14.1 Environmental Thermodynamic and Kinematic Changes Caused by MCSs during PECAN

Thursday, 27 July 2017: 10:30 AM
Coral Reef Harbor (Crowne Plaza San Diego)
Russ S. Schumacher, Colorado State Univ., Fort Collins, CO; and R. Adams-Selin and S. M. Hitchcock

Mesoscale convective systems (MCSs) are known to alter their environments in numerous ways, some of which are obvious, like the generation of strong low-level cold pools, and others more subtle, such as ascent and descent in gravity waves propagating away from the system. These mechanisms can become even more complicated in nocturnal MCSs, which often encounter low-level stable layers and developing low-level jets. One of the goals of the Plains Elevated Convection at Night (PECAN) field campaign in 2015 was to better observe and understand the interactions and feedbacks between MCSs and their environments.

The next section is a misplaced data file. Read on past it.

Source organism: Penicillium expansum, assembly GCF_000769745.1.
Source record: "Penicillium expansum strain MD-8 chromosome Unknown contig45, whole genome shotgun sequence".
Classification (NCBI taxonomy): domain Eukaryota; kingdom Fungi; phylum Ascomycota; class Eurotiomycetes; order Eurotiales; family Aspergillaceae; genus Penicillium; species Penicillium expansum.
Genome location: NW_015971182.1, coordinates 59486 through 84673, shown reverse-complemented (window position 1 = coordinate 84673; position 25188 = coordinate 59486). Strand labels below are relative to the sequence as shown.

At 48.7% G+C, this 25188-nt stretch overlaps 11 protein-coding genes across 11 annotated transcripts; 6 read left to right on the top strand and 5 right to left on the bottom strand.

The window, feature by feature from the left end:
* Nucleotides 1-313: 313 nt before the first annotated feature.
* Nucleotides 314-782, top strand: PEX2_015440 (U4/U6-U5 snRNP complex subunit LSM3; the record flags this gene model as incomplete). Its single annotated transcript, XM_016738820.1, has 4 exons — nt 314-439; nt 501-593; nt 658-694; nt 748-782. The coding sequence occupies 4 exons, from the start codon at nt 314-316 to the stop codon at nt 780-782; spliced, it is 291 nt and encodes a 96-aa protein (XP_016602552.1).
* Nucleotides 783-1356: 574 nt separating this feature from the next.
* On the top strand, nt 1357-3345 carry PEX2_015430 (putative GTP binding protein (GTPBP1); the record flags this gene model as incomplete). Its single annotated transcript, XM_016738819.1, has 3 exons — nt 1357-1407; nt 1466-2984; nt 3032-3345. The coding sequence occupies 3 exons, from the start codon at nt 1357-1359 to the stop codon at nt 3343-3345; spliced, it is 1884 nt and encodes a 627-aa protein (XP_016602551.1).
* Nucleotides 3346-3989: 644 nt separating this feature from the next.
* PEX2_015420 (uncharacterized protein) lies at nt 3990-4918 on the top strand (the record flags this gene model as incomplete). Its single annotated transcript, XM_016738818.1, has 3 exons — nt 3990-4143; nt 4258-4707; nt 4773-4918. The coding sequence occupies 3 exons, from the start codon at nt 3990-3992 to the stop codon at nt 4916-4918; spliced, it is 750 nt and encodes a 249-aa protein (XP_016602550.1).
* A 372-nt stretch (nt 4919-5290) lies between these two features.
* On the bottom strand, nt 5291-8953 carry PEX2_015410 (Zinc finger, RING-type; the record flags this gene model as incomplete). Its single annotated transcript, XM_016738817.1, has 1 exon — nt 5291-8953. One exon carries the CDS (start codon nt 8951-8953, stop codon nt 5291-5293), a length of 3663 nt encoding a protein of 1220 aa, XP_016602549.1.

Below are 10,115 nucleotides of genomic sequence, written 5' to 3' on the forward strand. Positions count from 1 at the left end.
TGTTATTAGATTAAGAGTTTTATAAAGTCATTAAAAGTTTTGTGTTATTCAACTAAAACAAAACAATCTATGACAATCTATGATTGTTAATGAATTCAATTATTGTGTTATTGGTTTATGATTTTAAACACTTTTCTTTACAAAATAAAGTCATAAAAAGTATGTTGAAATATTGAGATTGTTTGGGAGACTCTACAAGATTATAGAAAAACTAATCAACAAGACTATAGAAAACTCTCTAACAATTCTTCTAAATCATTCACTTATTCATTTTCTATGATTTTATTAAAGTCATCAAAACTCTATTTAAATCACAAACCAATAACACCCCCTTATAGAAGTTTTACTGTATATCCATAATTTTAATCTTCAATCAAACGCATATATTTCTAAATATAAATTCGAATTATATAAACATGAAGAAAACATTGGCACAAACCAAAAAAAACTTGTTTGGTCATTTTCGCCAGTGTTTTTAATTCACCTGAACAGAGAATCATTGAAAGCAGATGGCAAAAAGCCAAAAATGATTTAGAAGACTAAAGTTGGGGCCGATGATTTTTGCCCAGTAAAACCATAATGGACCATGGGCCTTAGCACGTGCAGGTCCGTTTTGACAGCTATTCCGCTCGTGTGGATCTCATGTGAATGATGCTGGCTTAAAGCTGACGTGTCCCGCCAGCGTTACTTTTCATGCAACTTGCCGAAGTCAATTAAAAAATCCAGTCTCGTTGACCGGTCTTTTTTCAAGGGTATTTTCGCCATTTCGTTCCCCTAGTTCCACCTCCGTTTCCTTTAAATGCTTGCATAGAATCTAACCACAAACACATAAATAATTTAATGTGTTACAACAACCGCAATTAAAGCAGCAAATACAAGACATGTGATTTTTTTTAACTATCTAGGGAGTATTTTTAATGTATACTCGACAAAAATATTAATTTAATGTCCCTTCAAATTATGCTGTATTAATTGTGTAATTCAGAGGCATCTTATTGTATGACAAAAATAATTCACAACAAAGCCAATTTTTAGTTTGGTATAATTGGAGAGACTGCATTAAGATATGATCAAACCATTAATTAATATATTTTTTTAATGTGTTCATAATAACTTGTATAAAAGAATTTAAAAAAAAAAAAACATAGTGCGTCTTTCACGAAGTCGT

The quantity of vertical soundings collected during PECAN (approximately 1500 radiosondes, with 500 of those during MCS cases; numerous remote sensing instruments) allows for a thorough characterization of the MCSs observed during the project, including both their pre-convective environments and their subsequent influences. This presentation will focus primarily on changes to the thermodynamic and kinematic properties of MCS inflow that appear to be influenced by the MCSs themselves. Using PECAN sounding observations as well as numerical simulations—both available at very high temporal resolution—we will assess these modifications, and how they relate to the organization, maintenance, and evolution of the MCSs observed during PECAN.

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